What a travesty Indian education is. It magnifies the old adage of life coming down to a few moments to monstrous proportions. In this case everything comes down to one examination. You may have been an exemplary student your entire life but if you don’t ace that one exam you are a total zero. And even if you do that and score as high as 95 per cent, you can’t get into the college you want. And it does not end there. Given how arbitrary the application of rules is in India, chances are you will have to bear the ignominy of watching other students, who may have scored less, being admitted because they fill a quota or have the ear of some minister or possess a rich dad who knows how to grease palms.
Furthermore, what does the system offer even if you successfully jump through all the hoops? On several campuses, lecturers do not teach; they are too busy raking in the moolah giving private tuitions and moonlighting as adjunct faculty in questionable private institutions. In many cases, they are not qualified to teach, having not even completed a bona fide Ph.D. I personally know of instances at elite universities where professors, yes, professors not even lecturers, have been hired not for their publications or path-breaking research but affiliation with a political party in the ascendancy. I can only imagine how bad the situation is at the lesser-known institutions. Even at the venerable IIMs and IITs that like to think of themselves as the Harvard and Cambridge of India, how many Nobel Prizes has the faculty brought home?
The system, quite frankly, needs someone to take a sword to it. First, do away with marks and the absurd practice of standing first and second in class. Competitive values are instilled on the sports field where children learn about the joy of winning and the pain of losing while having fun. Bring in the grade system that evaluates student performance over the course of the academic year. Make teaching, if not the best-paid profession, then at least a better-paid one so that it attracts the best and brightest in society. And, finally, make education what it is supposed to be. Something that grooms a student to be an upstanding member of the community. Currently, it is an assembly line that churns out bookworms who are supposed to excel atruttafication and aspire merely to ace examinations. And it can’t even perform that role without malfunctioning.
According to C. Selvaraj, principal of St. Thomas College of Arts and Science, Chennai, writing an examination is simply a skill. “Not all intelligent students may have it. I have had many good students who had a very good understanding of concepts, but did not like writing the long answers that the examination system expects,” says the former Head of the Economics Department of the Madras Christian College.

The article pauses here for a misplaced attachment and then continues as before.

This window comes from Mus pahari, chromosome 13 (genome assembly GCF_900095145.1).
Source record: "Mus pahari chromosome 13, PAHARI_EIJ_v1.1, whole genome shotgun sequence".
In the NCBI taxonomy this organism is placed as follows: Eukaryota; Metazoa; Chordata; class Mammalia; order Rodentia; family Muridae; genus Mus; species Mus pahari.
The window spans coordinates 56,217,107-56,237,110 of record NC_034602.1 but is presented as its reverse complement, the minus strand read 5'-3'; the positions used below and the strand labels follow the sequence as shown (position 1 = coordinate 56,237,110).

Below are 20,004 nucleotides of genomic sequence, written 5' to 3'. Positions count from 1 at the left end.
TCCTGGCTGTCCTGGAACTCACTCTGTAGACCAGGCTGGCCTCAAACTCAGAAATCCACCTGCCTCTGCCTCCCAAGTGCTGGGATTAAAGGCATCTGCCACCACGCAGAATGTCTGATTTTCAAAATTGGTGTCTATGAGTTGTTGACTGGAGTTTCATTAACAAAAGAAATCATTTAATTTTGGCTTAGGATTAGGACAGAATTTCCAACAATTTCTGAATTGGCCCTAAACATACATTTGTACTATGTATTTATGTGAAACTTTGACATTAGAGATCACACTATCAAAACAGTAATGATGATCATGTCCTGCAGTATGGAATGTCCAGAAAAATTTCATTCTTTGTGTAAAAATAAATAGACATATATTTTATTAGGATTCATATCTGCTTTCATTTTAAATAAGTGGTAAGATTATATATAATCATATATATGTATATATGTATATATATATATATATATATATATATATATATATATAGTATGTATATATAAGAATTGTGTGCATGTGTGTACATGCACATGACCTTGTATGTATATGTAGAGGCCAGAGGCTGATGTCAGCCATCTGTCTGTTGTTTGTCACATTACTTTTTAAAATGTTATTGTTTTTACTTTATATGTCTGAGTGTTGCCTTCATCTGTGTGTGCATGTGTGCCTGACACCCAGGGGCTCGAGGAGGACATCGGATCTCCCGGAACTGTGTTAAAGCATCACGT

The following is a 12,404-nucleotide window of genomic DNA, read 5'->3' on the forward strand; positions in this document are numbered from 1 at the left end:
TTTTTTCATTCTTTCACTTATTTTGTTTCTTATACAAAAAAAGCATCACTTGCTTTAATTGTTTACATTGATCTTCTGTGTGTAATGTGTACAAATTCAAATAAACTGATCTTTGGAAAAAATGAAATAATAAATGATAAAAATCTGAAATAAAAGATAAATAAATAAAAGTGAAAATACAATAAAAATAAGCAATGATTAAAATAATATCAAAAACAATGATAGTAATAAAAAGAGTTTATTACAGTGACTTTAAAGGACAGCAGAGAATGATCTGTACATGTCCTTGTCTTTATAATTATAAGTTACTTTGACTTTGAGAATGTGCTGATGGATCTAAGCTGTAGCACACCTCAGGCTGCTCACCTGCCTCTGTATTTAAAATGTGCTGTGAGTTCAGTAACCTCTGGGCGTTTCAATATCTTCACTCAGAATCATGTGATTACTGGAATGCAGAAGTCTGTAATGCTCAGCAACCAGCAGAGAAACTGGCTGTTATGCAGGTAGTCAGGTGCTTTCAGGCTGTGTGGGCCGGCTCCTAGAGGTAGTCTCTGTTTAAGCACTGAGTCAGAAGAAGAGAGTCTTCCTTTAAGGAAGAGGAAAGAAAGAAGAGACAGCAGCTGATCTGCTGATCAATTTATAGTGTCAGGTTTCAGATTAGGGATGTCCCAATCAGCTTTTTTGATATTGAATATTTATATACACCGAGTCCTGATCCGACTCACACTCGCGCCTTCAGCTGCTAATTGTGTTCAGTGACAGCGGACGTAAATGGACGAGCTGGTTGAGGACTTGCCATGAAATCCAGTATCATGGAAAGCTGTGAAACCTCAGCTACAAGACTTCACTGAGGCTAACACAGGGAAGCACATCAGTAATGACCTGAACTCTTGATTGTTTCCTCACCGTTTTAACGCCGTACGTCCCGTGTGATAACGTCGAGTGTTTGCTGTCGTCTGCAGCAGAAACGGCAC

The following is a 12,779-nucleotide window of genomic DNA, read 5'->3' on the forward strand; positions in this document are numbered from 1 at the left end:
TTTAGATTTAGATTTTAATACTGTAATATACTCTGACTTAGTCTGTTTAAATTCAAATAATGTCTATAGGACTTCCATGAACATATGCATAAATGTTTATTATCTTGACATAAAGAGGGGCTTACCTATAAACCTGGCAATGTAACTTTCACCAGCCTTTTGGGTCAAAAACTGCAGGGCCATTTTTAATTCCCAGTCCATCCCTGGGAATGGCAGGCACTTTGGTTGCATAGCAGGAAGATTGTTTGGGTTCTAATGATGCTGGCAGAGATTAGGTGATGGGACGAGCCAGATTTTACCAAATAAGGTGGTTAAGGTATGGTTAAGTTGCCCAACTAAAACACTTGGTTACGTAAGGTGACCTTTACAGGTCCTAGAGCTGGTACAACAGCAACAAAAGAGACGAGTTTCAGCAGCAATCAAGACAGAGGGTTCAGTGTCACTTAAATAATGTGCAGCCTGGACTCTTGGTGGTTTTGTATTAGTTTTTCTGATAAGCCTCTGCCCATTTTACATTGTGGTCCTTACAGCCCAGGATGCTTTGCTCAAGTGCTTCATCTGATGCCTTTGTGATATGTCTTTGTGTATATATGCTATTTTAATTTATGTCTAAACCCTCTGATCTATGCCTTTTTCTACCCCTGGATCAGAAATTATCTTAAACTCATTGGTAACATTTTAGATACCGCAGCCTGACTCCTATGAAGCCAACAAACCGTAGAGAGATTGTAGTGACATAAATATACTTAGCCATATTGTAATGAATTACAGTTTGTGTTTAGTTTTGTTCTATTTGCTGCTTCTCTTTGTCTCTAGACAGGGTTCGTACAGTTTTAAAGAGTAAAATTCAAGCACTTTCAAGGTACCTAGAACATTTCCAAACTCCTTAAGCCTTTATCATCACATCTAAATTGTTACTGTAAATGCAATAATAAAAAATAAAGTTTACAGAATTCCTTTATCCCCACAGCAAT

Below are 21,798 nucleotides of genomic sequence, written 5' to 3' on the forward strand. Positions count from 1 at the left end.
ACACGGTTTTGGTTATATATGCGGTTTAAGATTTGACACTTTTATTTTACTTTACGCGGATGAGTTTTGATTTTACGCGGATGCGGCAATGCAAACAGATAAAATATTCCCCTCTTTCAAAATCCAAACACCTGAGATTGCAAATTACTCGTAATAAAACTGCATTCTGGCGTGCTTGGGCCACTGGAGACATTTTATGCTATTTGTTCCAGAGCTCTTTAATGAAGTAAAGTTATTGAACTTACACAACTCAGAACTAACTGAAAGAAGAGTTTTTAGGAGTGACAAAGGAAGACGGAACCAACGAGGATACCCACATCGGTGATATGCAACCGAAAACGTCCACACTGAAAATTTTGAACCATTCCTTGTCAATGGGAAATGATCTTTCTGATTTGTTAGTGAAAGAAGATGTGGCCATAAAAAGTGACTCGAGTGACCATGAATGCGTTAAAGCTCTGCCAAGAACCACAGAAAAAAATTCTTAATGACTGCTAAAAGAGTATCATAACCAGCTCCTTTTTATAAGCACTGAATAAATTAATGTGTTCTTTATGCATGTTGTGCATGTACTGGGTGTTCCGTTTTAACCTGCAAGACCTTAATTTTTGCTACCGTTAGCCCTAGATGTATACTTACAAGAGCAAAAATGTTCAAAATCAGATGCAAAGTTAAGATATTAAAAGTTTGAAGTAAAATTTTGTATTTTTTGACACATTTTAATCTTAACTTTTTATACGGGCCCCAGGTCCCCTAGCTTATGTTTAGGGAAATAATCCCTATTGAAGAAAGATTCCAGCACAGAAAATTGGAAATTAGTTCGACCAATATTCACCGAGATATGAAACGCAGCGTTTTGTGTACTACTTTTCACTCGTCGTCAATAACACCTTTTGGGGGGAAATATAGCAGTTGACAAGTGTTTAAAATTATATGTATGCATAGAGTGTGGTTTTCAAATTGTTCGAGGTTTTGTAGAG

Moreover, consistency and ability are matters to be judged over a considerable period of time. S. Muthukumaran, former Vice-Chancellor of Bharathidasan University, Tiruchi, says considering a student’s performance over the last four years of schooling, from class IX to XII, is important. “The way some of the syllabi are designed, it is possible to learn Class X content even without attending class IX. In such a scenario, a student’s performance over a few years becomes relevant in reflecting his or her degree of consistency,” he notes.
It is also time to reflect on prevalent evaluation and assessment patterns, Dr. Muthukumaran observes. “A good test will clearly point to the differences in students. These days, examination results present a skewed distribution, more towards the pass percentage. In that sense, our evaluation system may not be a true representation of students’ knowledge,” he adds.
The culture of such high cut-offs which seem rather unrealistic to many, also has other implications. An institution of higher education is a community. “Resorting to admissions using such cut-offs denies large sections of our student population equity and access to higher education,” says Dr. Selvaraj.
A mixed group of students from varied religious, economic and social backgrounds, and different academic abilities, can add value to the learning experience and facilitate peer learning, he adds. “These high cut-off scores are administratively convenient, but can never be justified academically. We must remember that each student is a human being.”